Meet the Makers - five cutting edge furniture designers
Our reporter talks to five of the cutting-edge crop of designers creating investment furniture pieces
We might be the Ikea generation but in our hearts, we yearn for the bespoke and the beautiful. No matter how accessible and affordable flatpack furniture is - and even taking into account the introduction of jigsaw-like pieces instead of fiddly screws - it can never compete with something underpinned by craftsmanship, skill and tradition.
In fact, interiors experts advise renters to invest in at least one good piece of furniture that will move with you (without falling apart) and bring an instant injection of your own style. Furniture making in Ireland enjoys a long lineage, and makers such as Eileen Gray and Joseph Walsh have been instrumental in raising our global profile. Right now, makers in Ireland are enjoying an increased appreciation of their skills and their creative vision. Irish Design 2015, which showcased over 2,000 designers at home and abroad to more than 1.4million people, through 600 projects, was a definite boost. This summer, House 2017, which takes place in the RDS from May 26-28 (house-event.ie), provides another platform for some 180 visionaries and experts to showcase the lively Irish design and contemporary arts scene. We spoke to five makers participating in the event about their craft and their work processes.
Engineering graduate Cillian Ó Súilleabháin began his career in design with a two-year apprenticeship as a cabinet maker with Spencer & Woods in Dublin, followed by two years with furniture maker Stephen O'Briain in Carlow. He set up COS Furniture in 2011 and his minimal, geometric designs have been featured in galleries and shows in the UK and Ireland. In 2015, he was named the Design & Crafts Council of Ireland's Future Maker of the Year. cosfurniture.ie
"I had nearly a decade of waywardness, working in restaurants and bookshops and travelling abroad, when I decided to do an apprenticeship. I think there was probably a drive to do something creative, which goes against my background. Engineering was a safe choice. Starting an apprenticeship in cabinet making aged 29 wasn't really.
"My style is minimal, contemporary and pared back, with a lot of geometry. It's very much fuelled by my engineering background and my appreciation of mathematics and physics. From the get-go when I started designing, there wasn't any natural curve; I wasn't going out into the countryside to inspire myself. I think I would certainly design differently if I were taught to be a designer instead of it being tacit learning, in that kind of organic way: of feeling the wood and getting the sense of form in making rather than being told, 'This is good, this is bad, this is what this is.' If I drew something and it fell into a certain style, I didn't know it did, so I had a freedom there. By the same token, I have always enjoyed something like the Bauhaus movement and that quite minimal style where function is one of the core purposes of what they're doing.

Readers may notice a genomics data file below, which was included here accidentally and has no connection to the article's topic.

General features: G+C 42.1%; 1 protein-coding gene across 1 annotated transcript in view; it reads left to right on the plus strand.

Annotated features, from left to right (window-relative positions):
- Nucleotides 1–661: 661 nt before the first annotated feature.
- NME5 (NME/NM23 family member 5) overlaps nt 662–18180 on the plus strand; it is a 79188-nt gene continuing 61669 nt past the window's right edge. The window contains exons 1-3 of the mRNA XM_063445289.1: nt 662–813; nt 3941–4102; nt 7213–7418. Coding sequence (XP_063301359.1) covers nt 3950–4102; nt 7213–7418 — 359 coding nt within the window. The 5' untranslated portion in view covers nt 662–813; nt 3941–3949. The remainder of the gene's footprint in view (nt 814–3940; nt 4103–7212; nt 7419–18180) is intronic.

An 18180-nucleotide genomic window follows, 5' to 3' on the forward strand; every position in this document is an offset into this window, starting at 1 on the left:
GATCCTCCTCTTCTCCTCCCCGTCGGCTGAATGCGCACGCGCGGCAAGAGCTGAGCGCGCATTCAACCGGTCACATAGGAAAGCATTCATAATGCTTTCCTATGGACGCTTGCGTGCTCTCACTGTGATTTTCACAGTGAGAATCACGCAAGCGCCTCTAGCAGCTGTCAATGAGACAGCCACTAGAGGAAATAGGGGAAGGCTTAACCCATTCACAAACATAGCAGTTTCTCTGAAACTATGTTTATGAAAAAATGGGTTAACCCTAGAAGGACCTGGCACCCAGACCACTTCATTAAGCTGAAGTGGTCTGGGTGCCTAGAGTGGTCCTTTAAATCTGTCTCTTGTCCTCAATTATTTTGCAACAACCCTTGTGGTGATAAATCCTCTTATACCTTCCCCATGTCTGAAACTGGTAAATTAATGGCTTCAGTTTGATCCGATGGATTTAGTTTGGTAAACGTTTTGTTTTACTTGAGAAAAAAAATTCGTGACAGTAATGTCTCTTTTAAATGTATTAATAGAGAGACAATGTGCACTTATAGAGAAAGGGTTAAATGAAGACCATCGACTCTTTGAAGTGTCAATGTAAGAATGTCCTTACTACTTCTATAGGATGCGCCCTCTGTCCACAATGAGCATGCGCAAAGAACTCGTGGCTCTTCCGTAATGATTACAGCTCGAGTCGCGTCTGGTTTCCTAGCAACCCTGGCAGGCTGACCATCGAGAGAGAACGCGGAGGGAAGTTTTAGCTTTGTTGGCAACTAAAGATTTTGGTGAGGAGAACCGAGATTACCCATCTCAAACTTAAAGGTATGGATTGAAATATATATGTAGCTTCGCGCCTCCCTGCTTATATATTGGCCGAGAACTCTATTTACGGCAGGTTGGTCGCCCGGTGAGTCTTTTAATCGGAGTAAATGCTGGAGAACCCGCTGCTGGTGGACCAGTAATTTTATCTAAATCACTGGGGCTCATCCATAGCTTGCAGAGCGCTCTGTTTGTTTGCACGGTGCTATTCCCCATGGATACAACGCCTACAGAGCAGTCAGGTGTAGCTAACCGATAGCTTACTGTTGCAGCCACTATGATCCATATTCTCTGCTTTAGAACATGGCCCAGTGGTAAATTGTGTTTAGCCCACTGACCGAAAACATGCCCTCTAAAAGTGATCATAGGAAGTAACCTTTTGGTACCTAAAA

"I started out with no name and no brand recognition, so getting into Wallpaper* magazine was huge, as well as ELLE Decoration, who said I was one to watch. Basically, if people weren't going to buy the stuff yet, it was about staying afloat and entering competitions to get grants, just to keep money coming in and taking jobs where I could get them. With the Future Makers programme, not only do you get an award and some money, you also get put into a gallery show every year.
"A huge amount of people appreciate my work but only a small proportion would want it in their house. It's a very particular thing. It's about hitting the right person who really likes it and can afford to buy it - not that it's wildly expensive, but it's thousands rather than hundreds of euro for a piece. I'm always happy to have a chat with someone and there's absolutely no commitment if it doesn't work out. I think a lot of people are scared to make the approach because they think it's going to be outlandishly expensive, but they'll find we're just as competitive as the shops."
Alan Meredith Studio
Alan Meredith, who is based in Laois, graduated with a master's in architecture in 2015 and opened his workshop and studio in Mountmellick that year. Working mainly with locally sourced oak, his output ranges from small sculptural wood-turned vessels to larger outdoor sculptures and seating. Recent projects include a wooden pergola structure for the gold-winning UCD garden Evolution of Land Plants at Bloom 2016. Last year he was the overall winner of Laois Best Young Entrepreneur, as well as winning in the category of Best Start-Up Business. alanmeredith.ie